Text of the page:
Referring now in detail to the drawing, and in particular to FIG. 1 thereof, a diverter tub spout 4 constructed in accordance with this invention schematically is illustrated as mounted in a conventional bathtub plumbing arrangement including both a tub spout and a shower head. In this plumbing arrangement, a hot water pipe 6 and cold water pipe 8 are connected to pressurized sources of hot and cold water, respectively. The flow of water from pipes 6 and 8 is controlled by conventional water valves 10 and 12 having operating handles 14 and 16, respectively. A water pipe cross member 18 has an arm 18a connected to hot water control valve 10 and an arm 18b connected to cold water control valve 12. Arm 18c is connected to a composite conduit 20 leading to shower head 22, and arm 18d is connected to a composite water conduit 24 leading to diverter tub spout 4.
As is well known in the art, when valves 10 and/or 12 are open to permit water flow therethrough and the diverter tub spout 4 is in a mode permitting water flow through this spout, water discharged from hot and cold water pipes 6 and 8 will follow the path of least resistance through valves 10 and 12, cross 18, composite conduit 24 and spout 4 to be discharged in the bathtub located under the spout. When spout 4 is in a mode blocking water flow therethrough, water discharged from the hot and cold water pipes will follow conduit 20 and be discharged from shower head 22.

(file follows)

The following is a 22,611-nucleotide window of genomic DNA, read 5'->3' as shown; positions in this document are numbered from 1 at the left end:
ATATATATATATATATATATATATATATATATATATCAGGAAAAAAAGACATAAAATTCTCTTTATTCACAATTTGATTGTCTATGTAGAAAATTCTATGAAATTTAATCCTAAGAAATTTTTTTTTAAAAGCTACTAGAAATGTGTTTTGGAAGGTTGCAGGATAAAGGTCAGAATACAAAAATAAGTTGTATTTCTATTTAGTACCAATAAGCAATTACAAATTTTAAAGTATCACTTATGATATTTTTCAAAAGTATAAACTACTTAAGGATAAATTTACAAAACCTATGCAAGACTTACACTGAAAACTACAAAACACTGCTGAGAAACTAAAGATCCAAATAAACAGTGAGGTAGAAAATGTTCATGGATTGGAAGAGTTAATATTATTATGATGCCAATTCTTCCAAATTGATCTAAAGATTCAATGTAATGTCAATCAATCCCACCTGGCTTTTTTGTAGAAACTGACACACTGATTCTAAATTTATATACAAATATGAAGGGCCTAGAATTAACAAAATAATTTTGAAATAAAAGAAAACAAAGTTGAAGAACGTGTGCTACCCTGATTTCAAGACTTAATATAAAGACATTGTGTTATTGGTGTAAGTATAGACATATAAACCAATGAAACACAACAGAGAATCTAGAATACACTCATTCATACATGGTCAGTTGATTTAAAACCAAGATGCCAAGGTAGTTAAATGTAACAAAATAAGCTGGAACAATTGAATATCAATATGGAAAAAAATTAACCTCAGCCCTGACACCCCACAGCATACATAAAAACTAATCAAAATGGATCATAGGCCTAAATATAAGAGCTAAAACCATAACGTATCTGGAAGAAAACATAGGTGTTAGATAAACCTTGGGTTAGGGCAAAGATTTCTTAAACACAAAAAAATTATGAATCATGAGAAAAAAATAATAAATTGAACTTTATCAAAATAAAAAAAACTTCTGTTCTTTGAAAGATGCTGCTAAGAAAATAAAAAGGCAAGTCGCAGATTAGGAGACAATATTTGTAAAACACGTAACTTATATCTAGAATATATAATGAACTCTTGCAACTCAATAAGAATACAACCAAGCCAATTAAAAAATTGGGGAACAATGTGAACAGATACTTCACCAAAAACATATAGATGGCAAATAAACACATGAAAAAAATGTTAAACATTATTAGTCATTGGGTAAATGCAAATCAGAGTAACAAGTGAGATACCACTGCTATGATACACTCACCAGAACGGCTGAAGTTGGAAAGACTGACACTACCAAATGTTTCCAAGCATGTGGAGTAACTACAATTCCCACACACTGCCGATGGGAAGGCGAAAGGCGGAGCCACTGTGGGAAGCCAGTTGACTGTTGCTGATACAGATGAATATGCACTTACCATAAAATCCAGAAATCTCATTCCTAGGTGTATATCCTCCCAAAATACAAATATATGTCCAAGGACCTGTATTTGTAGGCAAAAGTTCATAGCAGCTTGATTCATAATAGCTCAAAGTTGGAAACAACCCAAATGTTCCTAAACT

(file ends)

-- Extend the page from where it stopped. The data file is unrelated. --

The details of the construction of the diverter tub spout 4 of this invention may be seen by reference to FIG. 2 which illustrates the parts of the spout in a mode permitting water flow therethrough into an associated bathtub. A generally cylindrical adaptor sleeve 26 has a portion of its internal bore threaded to receive external threads on the outer surface of supply conduit 24. The portion of adaptor 26 remote from conduit 24 is a sleeve 26a having an internal bore of reduced cross section. External threads 26b on adaptor 26 mate with internal threads formed on a generally sleeve-like guide body 28. An O-ring 30 mounted about sleeve 26a provides a water tight seal between adaptor 26 and guide body 28.
A portion of the internal bore of guide body 28 remote from adaptor 26 has a shoulder 32 extending from the side wall of guide body 28. This shoulder restricts the cross sectional area of the bore of guide body 28 and functions as a valve seat as will be explained in detail below. The bottom portion of guide body 28 terminates at shoulder 32, while the upper portion of the guide body continues as a projection 34 having its end closed by wall 34a. A support member 36 abuts the open end of projection 34 and has a downward facing opening 38 formed therein. In a manner that is conventional in the art, support member 36 includes a flow guide 40 positioned in the opening 38 and connected to the side walls of support member 36 by webs 42. The support member 36 is secured in the position shown in the drawing by a screw 44 that extends through member 40 and is received in projection 34.
The structure of spout 4 previously described thus defines a water passage 39 having an input opening at the end of conduit 24 and terminating at discharge opening 38.